Salinomycin-induced apoptosis of human prostate cancer cells due to accumulated reactive oxygen species and mitochondrial membrane depolarization

Kwang Youn Kim, Sun Nyoung Yu, Sun Yi Lee, Sung Sik Chun, Yong Lark Choi, Yeong Min Park, Chung Seog Song, Bandana Chatterjee, Soon Cheol Ahn

Research output: Contribution to journalArticlepeer-review

163 Scopus citations


The anticancer activity of salinomycin has evoked excitement due to its recent identification as a selective inhibitor of breast cancer stem cells (CSCs) and its ability to reduce tumor growth and metastasis in vivo. In prostate cancer, similar to other cancer types, CSCs and/or progenitor cancer cells are believed to drive tumor recurrence and tumor growth. Thus salinomycin can potentially interfere with the end-stage progression of hormone-indifferent and chemotherapy-resistant prostate cancer. Androgen-responsive (LNCaP) and androgen-refractive (PC-3, DU-145) human prostate cancer cells showed dose- and time-dependent reduced viability upon salinomycin treatment; non-malignant RWPE-1 prostate cells were relatively less sensitive to drug-induced lethality. Salinomycin triggered apoptosis of PC-3 cells by elevating the intracellular ROS level, which was accompanied by decreased mitochondrial membrane potential, translocation of Bax protein to mitochondria, cytochrome c release to the cytoplasm, activation of the caspase-3 and cleavage of PARP-1, a caspase-3 substrate. Expression of the survival protein Bcl-2 declined. Pretreatment of PC-3 cells with the antioxidant N-acetylcysteine prevented escalation of oxidative stress, dissipation of the membrane polarity of mitochondria and changes in downstream molecular events. These results are the first to link elevated oxidative stress and mitochondrial membrane depolarization to salinomycin-mediated apoptosis of prostate cancer cells.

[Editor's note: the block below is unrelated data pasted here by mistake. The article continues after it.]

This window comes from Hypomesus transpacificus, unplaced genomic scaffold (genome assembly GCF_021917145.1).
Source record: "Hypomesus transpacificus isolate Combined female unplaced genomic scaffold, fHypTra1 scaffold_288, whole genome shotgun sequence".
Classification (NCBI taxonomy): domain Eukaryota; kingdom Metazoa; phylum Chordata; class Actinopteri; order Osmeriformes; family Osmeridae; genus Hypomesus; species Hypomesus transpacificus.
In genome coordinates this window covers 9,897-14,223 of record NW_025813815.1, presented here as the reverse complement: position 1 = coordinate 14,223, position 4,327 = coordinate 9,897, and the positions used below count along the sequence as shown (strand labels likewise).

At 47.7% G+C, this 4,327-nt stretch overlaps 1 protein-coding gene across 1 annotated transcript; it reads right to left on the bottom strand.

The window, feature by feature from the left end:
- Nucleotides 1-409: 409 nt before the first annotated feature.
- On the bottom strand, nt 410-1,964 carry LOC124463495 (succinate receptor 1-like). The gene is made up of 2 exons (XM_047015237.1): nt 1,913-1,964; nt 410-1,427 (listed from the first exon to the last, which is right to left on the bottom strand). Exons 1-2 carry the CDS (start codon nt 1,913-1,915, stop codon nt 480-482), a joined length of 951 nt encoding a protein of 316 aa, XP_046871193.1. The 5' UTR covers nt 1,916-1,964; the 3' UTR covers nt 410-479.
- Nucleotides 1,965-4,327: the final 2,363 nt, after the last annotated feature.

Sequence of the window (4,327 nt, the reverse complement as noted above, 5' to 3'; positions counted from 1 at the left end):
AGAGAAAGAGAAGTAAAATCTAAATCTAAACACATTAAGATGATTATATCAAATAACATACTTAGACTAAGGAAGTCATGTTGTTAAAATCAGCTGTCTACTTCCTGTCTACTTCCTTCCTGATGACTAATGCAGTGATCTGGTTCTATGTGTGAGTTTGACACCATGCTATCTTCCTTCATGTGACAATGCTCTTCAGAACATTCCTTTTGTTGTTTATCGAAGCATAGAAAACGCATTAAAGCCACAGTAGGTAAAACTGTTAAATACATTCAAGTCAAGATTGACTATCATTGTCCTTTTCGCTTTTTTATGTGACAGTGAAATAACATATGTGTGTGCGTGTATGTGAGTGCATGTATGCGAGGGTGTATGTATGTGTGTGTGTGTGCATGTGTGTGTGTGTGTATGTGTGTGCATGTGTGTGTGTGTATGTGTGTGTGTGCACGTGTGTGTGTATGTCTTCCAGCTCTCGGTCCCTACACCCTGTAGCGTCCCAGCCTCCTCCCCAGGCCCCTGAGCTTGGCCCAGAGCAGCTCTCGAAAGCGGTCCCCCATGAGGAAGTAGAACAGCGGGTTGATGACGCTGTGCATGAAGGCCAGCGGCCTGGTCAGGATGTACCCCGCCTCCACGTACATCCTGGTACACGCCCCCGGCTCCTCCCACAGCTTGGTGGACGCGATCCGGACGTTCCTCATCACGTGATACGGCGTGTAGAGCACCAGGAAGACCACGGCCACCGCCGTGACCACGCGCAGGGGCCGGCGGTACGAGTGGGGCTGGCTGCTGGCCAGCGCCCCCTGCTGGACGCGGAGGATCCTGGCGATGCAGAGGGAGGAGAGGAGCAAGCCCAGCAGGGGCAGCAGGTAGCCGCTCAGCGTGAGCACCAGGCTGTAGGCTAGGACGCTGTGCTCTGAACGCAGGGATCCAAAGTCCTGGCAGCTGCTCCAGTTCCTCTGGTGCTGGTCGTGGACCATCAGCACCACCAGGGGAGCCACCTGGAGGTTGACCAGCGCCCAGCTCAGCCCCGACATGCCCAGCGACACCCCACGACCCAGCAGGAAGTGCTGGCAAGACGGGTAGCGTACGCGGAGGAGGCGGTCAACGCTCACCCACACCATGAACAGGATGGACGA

Original languageEnglish (US)
Pages (from-to)80-86
Number of pages7
JournalBiochemical and Biophysical Research Communications
Issue number1
StatePublished - Sep 16 2011


  • Apoptosis
  • Mitochondrial membrane potential
  • N-Acetylcysteine
  • PC-3 cells
  • Prostate cancer
  • Reactive oxygen species
  • Salinomycin

ASJC Scopus subject areas

  • Molecular Biology
  • Biophysics
  • Biochemistry
  • Cell Biology


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